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The art and science of Getting Things Done

Have you ever tried to describe a dream to someone? One moment, it’s all right there. The images and the sounds are so vivid, it’s almost real. But when you try to describe it to someone, you need words. And then the image fades. The harder you try, the quicker it fades — like desperately trying to hold sand in your hands. The act of expressing in language that which was until then only an idea, kills the idea. And the same thing happens to something much more mundane: the to do list.

The surprising difficulty of using to do lists

The to do list is simple: write down what you need to do, do it, then cross it off. What goes on the list? David Allen tells us in Getting Things Done that we think of all the outcomes we want to achieve, and then write down all the physical steps needed to achieve them. Sometimes, that’s a single to do item. Sometimes (most of the time) it takes multiple steps. We call that a project. Again: write it down. Do it. Cross it off the list.

But getting things done is hard. You will notice friction:

  • to do items linger on the list;
  • open loops remain in your head;
  • you’re spending your days working on tasks that weren’t on your list in the first place;
  • you start ignoring the list as something that “just doesn’t work for you”

A system like GTD is supposed to give you peace of mind because you trust you’re spending your time and energy on the right things. But developing that trust is hard, because translating ideas into words is hard.

Making to do items actionable

I have found the primary reason for tasks on a list not getting done, and for tasks not being on the list at all, is that they are not actionable. And they’re not actionable, because the underlying commitment has not been properly put into words yet.

A good to do item starts with a verb and is specific enough to require no further decision making to do it. If you need to think about exactly what to do, or how to do it, you are putting up obstacles to your future self. Remember, future you will have to decide between doing this task or getting another free dopamine shot from scrolling through Instagram some more. You had better make it as easy as possible.

So, make the necessary decisions up front. Do it early in the morning, on Sunday afternoon or whenever you are not suffering from decision fatigue. Write tasks starting with a verb, even if it makes for an awkward sentence (you’re not in it to win literary prizes).

Sometimes, writing an actionable task is not possible yet. There is thinking to be done! Don’t let that stop you from capturing your open loops; instead, add a to do item for thinking it through. As meta as it sounds, I’ve found it works well. Don’t worry, your mind will keep processing it for you. At some point, you’re taking a walk or in the shower and it will hit you. You’ll know what needs to be decided. Make the decision, add the to do items you need and carry on.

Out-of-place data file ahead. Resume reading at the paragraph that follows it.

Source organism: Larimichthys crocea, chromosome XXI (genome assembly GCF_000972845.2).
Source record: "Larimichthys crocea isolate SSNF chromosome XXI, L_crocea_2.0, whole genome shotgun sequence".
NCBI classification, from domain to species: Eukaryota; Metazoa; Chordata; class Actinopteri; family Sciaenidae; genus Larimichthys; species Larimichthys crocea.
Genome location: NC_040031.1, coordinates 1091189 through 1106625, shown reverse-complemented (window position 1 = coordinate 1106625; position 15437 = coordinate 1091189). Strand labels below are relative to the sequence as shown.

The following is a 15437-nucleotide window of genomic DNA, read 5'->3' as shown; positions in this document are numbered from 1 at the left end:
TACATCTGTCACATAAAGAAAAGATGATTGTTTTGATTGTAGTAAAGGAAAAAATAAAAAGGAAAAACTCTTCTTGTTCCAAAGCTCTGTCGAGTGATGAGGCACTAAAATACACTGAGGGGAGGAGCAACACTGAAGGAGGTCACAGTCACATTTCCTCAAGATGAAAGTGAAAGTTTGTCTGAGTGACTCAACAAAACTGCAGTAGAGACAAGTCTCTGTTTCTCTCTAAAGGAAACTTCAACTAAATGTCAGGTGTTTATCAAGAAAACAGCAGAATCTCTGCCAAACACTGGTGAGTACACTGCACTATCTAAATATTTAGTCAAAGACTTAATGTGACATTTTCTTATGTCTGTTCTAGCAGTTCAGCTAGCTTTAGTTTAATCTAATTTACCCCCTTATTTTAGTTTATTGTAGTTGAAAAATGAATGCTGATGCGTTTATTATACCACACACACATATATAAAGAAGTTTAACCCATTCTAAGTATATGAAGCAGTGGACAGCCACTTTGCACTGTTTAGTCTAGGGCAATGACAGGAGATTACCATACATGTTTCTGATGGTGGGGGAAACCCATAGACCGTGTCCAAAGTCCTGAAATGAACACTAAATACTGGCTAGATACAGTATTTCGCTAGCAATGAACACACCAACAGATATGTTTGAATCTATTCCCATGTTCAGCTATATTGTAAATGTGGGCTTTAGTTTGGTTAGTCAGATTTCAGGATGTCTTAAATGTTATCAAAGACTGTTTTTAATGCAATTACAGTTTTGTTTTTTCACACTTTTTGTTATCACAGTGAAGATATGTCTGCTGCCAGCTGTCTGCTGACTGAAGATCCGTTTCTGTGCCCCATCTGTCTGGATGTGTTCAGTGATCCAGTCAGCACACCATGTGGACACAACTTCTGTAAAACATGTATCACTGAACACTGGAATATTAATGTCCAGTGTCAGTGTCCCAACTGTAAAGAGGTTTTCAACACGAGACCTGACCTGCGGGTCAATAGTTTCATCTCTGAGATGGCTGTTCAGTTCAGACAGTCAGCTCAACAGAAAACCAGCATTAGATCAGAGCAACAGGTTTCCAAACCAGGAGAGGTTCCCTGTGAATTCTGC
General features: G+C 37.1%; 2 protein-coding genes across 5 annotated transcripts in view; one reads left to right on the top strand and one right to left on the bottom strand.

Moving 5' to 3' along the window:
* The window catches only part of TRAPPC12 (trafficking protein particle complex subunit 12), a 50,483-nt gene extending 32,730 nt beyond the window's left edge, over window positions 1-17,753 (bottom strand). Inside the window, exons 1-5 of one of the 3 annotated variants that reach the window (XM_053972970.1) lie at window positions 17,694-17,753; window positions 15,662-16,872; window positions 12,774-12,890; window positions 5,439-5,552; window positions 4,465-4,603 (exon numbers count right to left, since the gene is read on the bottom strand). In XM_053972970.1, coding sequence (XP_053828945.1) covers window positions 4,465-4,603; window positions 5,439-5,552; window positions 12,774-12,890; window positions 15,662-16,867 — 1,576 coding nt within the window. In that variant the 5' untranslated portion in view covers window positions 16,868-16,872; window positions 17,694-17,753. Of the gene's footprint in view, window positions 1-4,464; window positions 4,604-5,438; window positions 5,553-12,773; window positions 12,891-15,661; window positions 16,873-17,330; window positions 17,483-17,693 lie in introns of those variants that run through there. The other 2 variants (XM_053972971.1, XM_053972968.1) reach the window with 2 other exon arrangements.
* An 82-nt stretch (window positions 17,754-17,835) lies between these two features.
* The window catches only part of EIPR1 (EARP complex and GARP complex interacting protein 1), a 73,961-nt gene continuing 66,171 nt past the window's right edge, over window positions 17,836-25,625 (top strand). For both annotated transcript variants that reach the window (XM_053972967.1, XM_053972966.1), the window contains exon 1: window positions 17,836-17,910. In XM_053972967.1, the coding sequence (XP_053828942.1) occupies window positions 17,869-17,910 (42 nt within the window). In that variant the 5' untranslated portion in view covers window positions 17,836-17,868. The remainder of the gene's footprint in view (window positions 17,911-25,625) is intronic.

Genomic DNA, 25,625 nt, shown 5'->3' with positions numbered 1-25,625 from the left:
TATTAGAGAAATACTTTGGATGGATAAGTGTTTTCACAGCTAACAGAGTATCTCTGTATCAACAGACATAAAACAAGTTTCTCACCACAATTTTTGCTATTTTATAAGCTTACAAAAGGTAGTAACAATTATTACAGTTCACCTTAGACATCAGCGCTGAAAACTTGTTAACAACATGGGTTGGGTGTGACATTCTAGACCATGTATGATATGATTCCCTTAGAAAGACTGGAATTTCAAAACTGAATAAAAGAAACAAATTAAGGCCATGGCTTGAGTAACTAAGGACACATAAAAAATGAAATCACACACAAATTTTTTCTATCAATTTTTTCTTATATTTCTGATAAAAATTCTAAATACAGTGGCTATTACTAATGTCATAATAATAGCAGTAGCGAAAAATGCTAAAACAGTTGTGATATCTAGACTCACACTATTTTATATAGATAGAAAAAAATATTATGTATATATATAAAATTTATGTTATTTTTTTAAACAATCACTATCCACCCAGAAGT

Tend to your to do list in the weekly review

Second, tasks remain undone because we do not write down all we need to do. Either we don’t accept our commitments yet, or we do accept them but can’t put them to actionable words yet. Also, sometimes we put them in the wrong words. Whatever it is, a to do list is a flexible, ever-changing inventory of intentions, ambitions and commitments. We should write them down in full knowledge that they might change at any time.

The act of writing a to do item does not create a commitment, it only makes it visible. When the commitment changes or disappears, the to do item follows. I delete to do items all the time. It’s a signal to myself that I’m accepting that I no longer have that commitment. It feels great! I rewrite items. I defer them, split them or combine them. It takes some work. It takes some text wrangling and editing effort — but it’s a nice ritual.

The weekly review is the primary place for updating the to do list. Although I try to do my weekly review every Monday morning, I also sometimes do it in the weekend or sometimes during the week. It takes somewhere between 15 and 45 minutes, and involves the following steps:

  • Making a brain dump of everything that is on my mind in my primary inbox in Things.
  • Going over all my “next” items and refining them where necessary. Especially when items age, I ask myself what’s keeping me from completing them.
  • Going over all my “someday” items and have a quick glance of anything needs to be moved to “next”.
  • Process my inbox into new actionable to do items and projects.

While I’m at it, I also go over various other inboxes (mail, Twitter, Basecamp projects, Slack channels, etc) to capture what I missed during the week.

The weekly review is arguably the most important aspect of Getting Things Done, since this is where we bring deliberate attention to our open commitments. All other aspects of GTD build one this one foundation.

The art and science of the humble to do list

Getting things done is a skill you have to develop. This is part a science: writing actionable steps and regularly reviewing your lists. But there’s also an art in writing steps that reduce your own personal friction and procrastination. Practice it enough and you’ll find you can approximate your ideas and commitments with words closely enough to feel confident you’re working on the right things on the right time.

  • gtd
Arjan van der Gaag

Arjan van der Gaag

A thirtysomething software developer, historian and all-round geek. This is his blog about Ruby, Rails, Javascript, Git, CSS, software and the web. Back to all talks and articles?


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